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Am Fam Physician. 1998;57(1):142-144

In the treatment of patients with schizophrenia, use of antipsychotic agents leads to fewer delusions, fewer hospitalizations and more self-reliance. However, the adverse effects of these antipsychotic agents temper complete enthusiasm for them. Newer antipsychotics, such as clozapine, may represent an advance since they have atypical pharmacologic features. Small and associates conducted a double-blind, placebo-controlled trial of quetiapine fumarate, a dibenzothiazepine antipsychotic drug that acts at multiple receptor sites, to determine its efficacy in the treatment of patients with schizophrenia.

Hospitalized adult patients with Diagnostic and Statistical Manual of Mental Disorders (DSM-III-R) criteria for acute exacerbation of chronic or subchronic schizophrenia were included in the study if they had no concomitant condition, such as mental retardation, and if they had not received injectable long-acting antipsychotic agents in the previous month. All psychotropic medications were discontinued, and patients were randomized to receive one of three treatment regimens: quetiapine in high dosages (up to 750 mg per day), quetiapine in low dosages (up to 250 mg per day) or placebo. The daily dosage was increased within the prescribed range until an adequate therapeutic effect was achieved. Extrapyramidal effects were evaluated and treated, if necessary. Symptoms of schizophrenia were assessed at baseline and weekly for six weeks. Adverse effects were assessed for severity and recorded.

A total of 96 patients were included in the placebo group, 94 patients were included in the low-dose quetiapine group and 96 patients were included in the high-dose quetiapine group. At least one half of the patients in each group withdrew before the end of the six-week study period, primarily because of treatment failure. At baseline, mean scores on the Brief Psychiatric Rating Scale (BPRS) were similar among the three groups. Patients in the high-dose group consistently showed improvements in BPRS scores compared with patients in the low-dose and placebo groups. Quetiapine was consistently effective in decreasing positive symptoms of schizophrenia. Mean Clinical Global Impression Severity of Illness scores were also significantly better (lower) in the high-dose group compared with the other two groups.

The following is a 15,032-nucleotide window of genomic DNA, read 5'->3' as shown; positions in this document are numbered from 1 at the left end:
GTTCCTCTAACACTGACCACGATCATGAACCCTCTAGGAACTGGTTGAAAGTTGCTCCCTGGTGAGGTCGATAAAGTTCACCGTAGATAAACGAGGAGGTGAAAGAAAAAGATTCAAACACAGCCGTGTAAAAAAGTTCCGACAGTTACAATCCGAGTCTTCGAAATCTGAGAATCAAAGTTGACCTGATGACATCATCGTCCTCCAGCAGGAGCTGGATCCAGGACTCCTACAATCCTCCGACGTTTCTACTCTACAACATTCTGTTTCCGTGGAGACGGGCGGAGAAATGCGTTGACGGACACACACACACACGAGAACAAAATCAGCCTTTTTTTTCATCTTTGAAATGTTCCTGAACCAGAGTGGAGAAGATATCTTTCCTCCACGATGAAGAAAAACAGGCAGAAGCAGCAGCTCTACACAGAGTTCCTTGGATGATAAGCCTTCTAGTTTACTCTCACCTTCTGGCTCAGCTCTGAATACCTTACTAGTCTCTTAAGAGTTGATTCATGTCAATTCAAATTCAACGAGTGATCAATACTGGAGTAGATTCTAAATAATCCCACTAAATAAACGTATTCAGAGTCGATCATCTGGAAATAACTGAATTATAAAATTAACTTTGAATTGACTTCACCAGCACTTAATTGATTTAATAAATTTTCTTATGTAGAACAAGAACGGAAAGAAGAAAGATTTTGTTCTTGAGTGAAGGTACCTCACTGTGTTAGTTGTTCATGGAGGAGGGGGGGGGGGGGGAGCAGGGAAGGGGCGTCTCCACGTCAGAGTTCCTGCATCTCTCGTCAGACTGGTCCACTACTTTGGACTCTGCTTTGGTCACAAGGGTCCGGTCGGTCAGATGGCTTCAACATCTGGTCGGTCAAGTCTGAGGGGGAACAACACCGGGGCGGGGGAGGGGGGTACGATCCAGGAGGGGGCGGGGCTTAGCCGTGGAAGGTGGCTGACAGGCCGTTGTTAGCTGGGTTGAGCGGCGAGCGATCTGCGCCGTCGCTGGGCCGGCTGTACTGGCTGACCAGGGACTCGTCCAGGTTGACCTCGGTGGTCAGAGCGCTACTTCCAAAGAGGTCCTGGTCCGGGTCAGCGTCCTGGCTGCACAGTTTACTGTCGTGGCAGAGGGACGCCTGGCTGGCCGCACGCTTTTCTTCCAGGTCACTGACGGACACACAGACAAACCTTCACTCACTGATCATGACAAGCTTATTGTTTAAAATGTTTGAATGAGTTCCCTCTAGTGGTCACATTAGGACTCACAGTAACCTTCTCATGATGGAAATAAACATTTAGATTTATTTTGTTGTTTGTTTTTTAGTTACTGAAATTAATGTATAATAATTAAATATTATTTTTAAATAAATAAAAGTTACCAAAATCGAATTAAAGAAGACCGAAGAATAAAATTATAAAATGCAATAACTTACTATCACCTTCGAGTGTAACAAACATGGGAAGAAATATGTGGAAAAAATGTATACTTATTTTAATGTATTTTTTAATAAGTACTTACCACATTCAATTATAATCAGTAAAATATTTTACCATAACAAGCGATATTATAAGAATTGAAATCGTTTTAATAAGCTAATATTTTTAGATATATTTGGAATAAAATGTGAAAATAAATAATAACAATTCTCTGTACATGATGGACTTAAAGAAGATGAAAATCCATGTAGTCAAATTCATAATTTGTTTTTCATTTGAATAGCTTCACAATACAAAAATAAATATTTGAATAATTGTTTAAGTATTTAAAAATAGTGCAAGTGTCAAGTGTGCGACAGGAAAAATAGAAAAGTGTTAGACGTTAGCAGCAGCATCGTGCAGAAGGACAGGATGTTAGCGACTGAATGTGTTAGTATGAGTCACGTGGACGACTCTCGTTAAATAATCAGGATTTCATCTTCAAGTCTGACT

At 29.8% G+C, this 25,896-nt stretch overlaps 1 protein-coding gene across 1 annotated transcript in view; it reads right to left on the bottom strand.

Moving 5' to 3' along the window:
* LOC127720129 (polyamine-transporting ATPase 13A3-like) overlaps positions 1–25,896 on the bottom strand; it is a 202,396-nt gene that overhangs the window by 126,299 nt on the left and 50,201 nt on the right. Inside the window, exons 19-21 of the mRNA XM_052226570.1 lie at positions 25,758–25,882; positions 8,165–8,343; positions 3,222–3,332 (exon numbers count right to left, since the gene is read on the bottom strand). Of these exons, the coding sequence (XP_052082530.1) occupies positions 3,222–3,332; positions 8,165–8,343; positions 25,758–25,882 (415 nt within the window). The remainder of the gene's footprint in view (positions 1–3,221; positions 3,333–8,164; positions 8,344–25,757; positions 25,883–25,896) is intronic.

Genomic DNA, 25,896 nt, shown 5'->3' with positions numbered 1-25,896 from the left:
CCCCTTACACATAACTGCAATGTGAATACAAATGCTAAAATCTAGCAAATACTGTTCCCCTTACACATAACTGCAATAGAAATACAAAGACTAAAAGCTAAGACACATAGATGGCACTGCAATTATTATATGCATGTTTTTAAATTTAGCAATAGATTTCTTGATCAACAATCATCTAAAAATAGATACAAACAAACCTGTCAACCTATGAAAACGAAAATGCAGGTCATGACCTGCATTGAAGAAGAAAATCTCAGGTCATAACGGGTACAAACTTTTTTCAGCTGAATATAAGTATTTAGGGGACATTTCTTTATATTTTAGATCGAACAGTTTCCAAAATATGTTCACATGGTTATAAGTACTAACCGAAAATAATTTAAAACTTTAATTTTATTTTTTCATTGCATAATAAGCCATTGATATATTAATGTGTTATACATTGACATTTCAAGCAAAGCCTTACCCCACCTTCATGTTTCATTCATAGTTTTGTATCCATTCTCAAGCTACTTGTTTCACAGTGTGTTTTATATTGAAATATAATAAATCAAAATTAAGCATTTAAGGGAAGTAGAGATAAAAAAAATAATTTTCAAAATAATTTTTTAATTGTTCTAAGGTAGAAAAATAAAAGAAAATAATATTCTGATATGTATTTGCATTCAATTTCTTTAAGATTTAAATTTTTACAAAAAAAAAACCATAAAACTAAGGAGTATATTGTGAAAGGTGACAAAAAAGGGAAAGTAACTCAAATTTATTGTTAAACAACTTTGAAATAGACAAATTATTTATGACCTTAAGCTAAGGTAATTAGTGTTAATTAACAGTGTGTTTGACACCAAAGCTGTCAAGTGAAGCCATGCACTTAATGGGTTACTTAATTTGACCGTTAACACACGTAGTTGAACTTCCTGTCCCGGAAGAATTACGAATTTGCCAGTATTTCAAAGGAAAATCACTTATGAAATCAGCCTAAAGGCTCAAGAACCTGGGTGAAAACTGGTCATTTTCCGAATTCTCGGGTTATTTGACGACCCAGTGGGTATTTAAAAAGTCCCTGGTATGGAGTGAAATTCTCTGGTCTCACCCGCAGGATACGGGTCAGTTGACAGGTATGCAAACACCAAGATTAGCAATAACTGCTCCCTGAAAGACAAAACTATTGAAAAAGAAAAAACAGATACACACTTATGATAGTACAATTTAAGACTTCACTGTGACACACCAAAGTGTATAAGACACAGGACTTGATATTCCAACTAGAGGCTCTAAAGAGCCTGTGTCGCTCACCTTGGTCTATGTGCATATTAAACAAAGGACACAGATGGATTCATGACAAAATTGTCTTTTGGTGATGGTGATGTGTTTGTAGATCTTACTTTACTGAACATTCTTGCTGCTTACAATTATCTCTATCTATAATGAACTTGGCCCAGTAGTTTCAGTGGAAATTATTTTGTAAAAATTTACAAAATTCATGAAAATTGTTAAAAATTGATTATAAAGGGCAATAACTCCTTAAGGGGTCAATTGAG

The patients taking high doses of quetiapine and the patients taking placebo received more treatment for extrapyramidal signs than did patients taking low doses of quetiapine. Agitation and somnolence were the most common adverse effects. Akathisia was most common in the patients receiving higher doses of quetiapine. Seventeen patients (seven in the high-dose group, seven in the low-dose group and three in the placebo group) withdrew from the study because of adverse effects. Hematologic test results were not significantly affected by the administration of quetiapine. Low-dose quetiapine was not shown to be more effective than placebo, leading the researchers to conclude that a daily dosage of more than 250 mg of quetiapine is optimum. Treatment with quetiapine was associated with clinically significant weight gain (an increase of more than 7 percent from baseline weight) in 25 percent of the patients in the high-dose group, compared with 16 percent of patients in the low-dose group and 5 percent in the placebo group.

The authors conclude that quetiapine, in dosages of more than 250 mg, was effective for the treatment of acute exacerbation of chronic or subchronic schizophrenia and may represent an advance in the treatment of patients with schizophrenia, especially treatment-resistant patients. Further studies of this drug, both in fixed doses and in comparison with other well-known antipsychotic medications, are warranted.

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Copyright © 1998 by the American Academy of Family Physicians.

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